Telecommuting isn't a gender issue, it's a PR issue.
I was an early covert adopter to working at home/telecommuting. After setting up a computer at home I bribed the IT guys at my workplace (The Boston Globe) to experiment and determine if I could remotely connect to the office mainframe. No one was doing that at the time. This was in the early-1990s and the whole idea of commercial Internet access and online services was brand new.
I managed to get my hands on some jury-rigged software that allowed me to access my files from home, compose and edit stories and instant message my bosses and colleagues. It mirrored the arcane ATEX system in use at the Globe at the time and no one was the wiser. I didn’t tell anyone about it. For all they knew, I was somewhere in the building diligently carrying out my workplace duties. I had day care issues with my son at the time and congratulated myself on pioneering a way for me to attend to two things at once - work and home.
One day, however, I mistakenly sent a note to my boss that concluded “I’m in my home office if you need me,” with a telephone number included. The phone rang immediately and it was my boss telling me that I was in violation of a policy that didn’t exist and he would not and could not allow anyone to work from home. There was no logical reason for his resistance other than the fact he was a manager who, like most, wanted to see all his ducks lined up at their desks busily and dutifully working. It stems from a fear and distrust of workers. If they can’t be seen, they must be up to no good.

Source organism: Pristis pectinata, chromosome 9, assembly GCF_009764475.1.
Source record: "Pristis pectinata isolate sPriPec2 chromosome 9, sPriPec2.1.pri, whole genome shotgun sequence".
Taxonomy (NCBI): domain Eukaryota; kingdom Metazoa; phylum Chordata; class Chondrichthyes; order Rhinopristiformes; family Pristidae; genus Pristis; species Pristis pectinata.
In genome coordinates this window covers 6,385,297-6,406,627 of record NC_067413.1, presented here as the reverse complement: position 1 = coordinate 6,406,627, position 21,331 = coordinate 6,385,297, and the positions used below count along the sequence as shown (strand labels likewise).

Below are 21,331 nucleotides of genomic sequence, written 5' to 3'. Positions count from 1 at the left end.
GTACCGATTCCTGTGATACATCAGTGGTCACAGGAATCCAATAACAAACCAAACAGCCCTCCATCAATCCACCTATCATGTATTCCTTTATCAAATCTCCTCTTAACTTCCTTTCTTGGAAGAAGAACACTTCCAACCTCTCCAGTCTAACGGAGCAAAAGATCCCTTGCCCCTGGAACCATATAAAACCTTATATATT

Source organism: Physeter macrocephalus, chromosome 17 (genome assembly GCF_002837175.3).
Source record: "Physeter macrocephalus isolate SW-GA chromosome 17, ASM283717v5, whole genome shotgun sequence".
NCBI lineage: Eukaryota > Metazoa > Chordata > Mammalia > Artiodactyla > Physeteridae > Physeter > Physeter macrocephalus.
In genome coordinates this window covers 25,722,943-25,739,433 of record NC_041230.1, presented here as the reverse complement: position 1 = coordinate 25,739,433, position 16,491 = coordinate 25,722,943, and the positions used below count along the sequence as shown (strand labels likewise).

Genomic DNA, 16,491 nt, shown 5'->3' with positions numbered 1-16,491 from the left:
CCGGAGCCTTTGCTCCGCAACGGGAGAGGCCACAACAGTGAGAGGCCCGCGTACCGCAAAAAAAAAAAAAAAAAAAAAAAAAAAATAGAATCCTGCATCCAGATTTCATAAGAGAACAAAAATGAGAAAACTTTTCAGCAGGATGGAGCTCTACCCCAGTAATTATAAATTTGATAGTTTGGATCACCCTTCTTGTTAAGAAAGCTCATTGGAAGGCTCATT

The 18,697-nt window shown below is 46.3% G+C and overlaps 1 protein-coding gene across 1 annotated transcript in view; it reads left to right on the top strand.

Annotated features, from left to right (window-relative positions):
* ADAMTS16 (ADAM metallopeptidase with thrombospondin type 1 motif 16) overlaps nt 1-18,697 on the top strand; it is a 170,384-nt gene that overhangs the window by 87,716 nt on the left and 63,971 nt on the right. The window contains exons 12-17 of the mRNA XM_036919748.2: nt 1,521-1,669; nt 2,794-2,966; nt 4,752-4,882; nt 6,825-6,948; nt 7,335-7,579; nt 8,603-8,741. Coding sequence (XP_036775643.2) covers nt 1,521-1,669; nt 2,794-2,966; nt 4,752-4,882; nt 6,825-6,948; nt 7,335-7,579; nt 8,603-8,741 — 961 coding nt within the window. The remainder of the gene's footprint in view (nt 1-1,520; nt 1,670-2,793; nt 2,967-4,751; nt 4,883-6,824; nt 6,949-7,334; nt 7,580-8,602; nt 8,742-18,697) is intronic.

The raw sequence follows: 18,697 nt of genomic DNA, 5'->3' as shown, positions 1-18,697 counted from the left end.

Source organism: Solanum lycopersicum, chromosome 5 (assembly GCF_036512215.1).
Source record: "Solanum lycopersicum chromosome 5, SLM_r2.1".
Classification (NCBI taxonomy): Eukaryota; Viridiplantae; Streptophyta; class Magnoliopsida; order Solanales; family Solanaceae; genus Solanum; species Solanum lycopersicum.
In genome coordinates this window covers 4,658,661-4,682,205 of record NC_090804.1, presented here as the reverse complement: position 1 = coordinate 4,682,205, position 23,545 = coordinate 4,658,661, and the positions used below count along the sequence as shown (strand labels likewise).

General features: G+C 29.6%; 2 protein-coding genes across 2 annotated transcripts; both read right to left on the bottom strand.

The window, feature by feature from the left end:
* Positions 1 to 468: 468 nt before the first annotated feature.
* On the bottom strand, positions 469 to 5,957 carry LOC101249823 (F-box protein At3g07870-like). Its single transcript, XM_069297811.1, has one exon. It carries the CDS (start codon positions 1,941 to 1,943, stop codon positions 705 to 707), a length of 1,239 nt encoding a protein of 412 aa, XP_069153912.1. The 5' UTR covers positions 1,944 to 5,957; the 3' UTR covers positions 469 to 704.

And that is really the entire reason to oppose telecommuting, or working from home.
Which brings us to Marissa Mayer and her edict that all Yahoo! employees must be present and accounted for in the office each day. Oh sure, she offered other motives for her command - delivered by the head of HR: "To become the absolute best place to work, communication and collaboration will be important, so we need to be working side-by-side," the “private” memo to employees said. "That is why it is critical that we are all present in our offices."
There’s more: “Speed and quality are often sacrificed when we work from home. We need to be one Yahoo!, and that starts with physically being together.”
This is, in the words of another former boss of mine: “horse pucky.” (Mayer, of course, had a nursery built next to her office so she can attend to her newborn throughout the working day at the same time she would deny the option to working women at Yahoo!).
There are definitely distractions when working at home - kid issues, ennui, online porn and Temple Run, to name just a few. But is the office any better? The same computer distractions exist - constantly being interrupted by emails that contain links that send you off surfing the Internet in search of funny kitty videos and suck hours out of the day, for example. The boss or colleagues drop by with the latest dirty joke or to offer their wit and wisdom of the current events or to analyze last night’s (pro sports team here) game. People want to schmooze, hold meetings, join a coffee klatch, gossip, bitch and moan and on and on. That report you were working on that you thought you could finish in an hour now becomes a two day task.